Iron overload, or hemochromatosis, occurs when too much iron accumulates in the blood. Left untreated, it can cause organ damage. Hemochromatosis is mainly genetic but can also be caused by too many blood transfusions from certain anemias. It's the most common genetic disorder in the United States.
Excess iron must be removed from the body by phlebotomy, the procedure used for donating blood. You can have the procedure done in a hospital, clinic or outpatient care center. A nurse or a certified phlebotomist applies a tourniquet and then places a needle in a dominant vein.
The blood drains into a large collection container. The amount of blood drawn and length of time phlebotomy must be done depends on the severity of the iron overload. A pint of blood is removed once or twice a week. Your physician determines the length of time; it can be a few months to a year or more.
Following the blood draw, you may experience weakness or lightheadedness. You should eat a snack, such as cookies or crackers, which are provided for blood donors. Don't attempt to get up or walk until you feel back to normal. If doing phlebotomy on an outpatient basis, it's a good idea to have someone drive you.
During iron overload treatment, frequent labwork, including checking blood ferritin levels, is necessary to follow the progress of treatment. Once all bloodwork is within normal range, patients still have to have blood removed two to four times a year. Management of iron overload is lifelong and may require diet modifications to avoid consuming too much iron.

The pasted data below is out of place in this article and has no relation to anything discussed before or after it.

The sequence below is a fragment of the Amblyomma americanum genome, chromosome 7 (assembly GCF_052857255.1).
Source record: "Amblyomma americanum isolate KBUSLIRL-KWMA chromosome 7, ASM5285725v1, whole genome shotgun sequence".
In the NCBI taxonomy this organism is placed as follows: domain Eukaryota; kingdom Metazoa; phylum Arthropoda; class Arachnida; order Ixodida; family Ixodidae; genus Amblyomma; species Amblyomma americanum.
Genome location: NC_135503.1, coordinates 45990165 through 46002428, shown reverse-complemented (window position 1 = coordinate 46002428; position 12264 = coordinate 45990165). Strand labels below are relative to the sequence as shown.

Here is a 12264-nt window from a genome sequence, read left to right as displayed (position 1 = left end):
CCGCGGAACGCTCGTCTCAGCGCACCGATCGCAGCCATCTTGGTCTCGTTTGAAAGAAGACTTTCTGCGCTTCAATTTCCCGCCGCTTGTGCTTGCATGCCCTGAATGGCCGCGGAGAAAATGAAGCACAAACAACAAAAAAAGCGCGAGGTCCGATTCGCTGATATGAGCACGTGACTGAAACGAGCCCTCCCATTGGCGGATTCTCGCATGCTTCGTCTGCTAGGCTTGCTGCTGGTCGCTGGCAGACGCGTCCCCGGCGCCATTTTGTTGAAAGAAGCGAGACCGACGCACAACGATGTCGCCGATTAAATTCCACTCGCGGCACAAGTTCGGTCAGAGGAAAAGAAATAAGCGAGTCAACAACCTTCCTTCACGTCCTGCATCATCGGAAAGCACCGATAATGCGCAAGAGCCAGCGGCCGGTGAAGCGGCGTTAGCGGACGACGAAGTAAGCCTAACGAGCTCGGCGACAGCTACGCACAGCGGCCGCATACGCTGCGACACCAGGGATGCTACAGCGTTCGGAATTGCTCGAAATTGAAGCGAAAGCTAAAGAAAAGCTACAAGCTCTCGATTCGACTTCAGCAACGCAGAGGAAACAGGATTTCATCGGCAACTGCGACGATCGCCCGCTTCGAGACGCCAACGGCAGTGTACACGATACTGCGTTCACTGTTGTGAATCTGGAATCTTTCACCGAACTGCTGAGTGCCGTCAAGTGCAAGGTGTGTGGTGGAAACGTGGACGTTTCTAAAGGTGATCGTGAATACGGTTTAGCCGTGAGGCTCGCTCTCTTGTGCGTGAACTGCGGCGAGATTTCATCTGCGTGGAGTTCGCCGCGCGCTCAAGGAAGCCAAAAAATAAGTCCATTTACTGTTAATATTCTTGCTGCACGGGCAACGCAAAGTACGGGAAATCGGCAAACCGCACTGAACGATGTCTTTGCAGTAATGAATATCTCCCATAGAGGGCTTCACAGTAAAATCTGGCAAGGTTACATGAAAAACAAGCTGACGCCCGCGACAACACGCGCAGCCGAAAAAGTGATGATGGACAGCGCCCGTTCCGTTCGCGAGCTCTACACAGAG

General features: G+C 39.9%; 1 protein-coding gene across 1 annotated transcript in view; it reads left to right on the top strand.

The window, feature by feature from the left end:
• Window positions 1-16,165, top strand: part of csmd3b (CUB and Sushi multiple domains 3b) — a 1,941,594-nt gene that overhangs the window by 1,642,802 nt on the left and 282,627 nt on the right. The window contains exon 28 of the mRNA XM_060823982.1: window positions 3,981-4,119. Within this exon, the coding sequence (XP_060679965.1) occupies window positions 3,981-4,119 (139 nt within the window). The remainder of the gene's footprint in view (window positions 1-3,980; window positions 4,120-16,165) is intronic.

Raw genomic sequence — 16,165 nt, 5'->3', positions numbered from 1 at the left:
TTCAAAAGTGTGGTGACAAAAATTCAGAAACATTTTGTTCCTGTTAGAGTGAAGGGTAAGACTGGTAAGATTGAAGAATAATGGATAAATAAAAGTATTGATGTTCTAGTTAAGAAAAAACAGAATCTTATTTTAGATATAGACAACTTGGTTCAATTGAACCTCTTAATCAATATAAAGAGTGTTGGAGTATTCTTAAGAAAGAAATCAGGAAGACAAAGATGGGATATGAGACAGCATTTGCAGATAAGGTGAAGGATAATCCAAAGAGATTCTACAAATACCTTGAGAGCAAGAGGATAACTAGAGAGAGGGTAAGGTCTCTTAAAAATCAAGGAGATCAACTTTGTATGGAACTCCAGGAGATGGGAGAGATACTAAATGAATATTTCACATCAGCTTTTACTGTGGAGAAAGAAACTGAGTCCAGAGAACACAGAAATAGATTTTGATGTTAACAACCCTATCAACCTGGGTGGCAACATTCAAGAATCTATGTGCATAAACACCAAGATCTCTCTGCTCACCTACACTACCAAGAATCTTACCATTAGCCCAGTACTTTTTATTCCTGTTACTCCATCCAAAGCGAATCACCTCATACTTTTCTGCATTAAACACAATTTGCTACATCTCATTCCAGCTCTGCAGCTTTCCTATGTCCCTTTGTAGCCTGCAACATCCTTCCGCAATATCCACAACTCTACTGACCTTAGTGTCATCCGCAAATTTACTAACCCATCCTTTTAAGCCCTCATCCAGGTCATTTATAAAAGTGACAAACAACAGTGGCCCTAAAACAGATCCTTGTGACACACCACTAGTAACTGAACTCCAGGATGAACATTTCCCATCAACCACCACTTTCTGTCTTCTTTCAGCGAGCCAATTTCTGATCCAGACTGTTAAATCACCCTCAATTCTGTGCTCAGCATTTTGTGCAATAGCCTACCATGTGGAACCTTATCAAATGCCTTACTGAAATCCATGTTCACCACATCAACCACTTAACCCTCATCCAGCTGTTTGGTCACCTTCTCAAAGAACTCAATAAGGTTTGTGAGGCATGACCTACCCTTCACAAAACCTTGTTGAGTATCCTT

Tips & Warnings
- Symptoms of iron overload include joint pain, fatigue, abdominal pain, lack of energy, loss of sex drive and heart problems. Many people have hemochromatosis and have no symptoms.
- Lack of treatment can cause serious problems, including arthritis, damage to the pancreas, thyroid deficiency, adrenal gland damage and irregular heart rhythms or heart failure. The liver is especially vulnerable and can develop cirrhosis, cancer, liver failure or enlargement.
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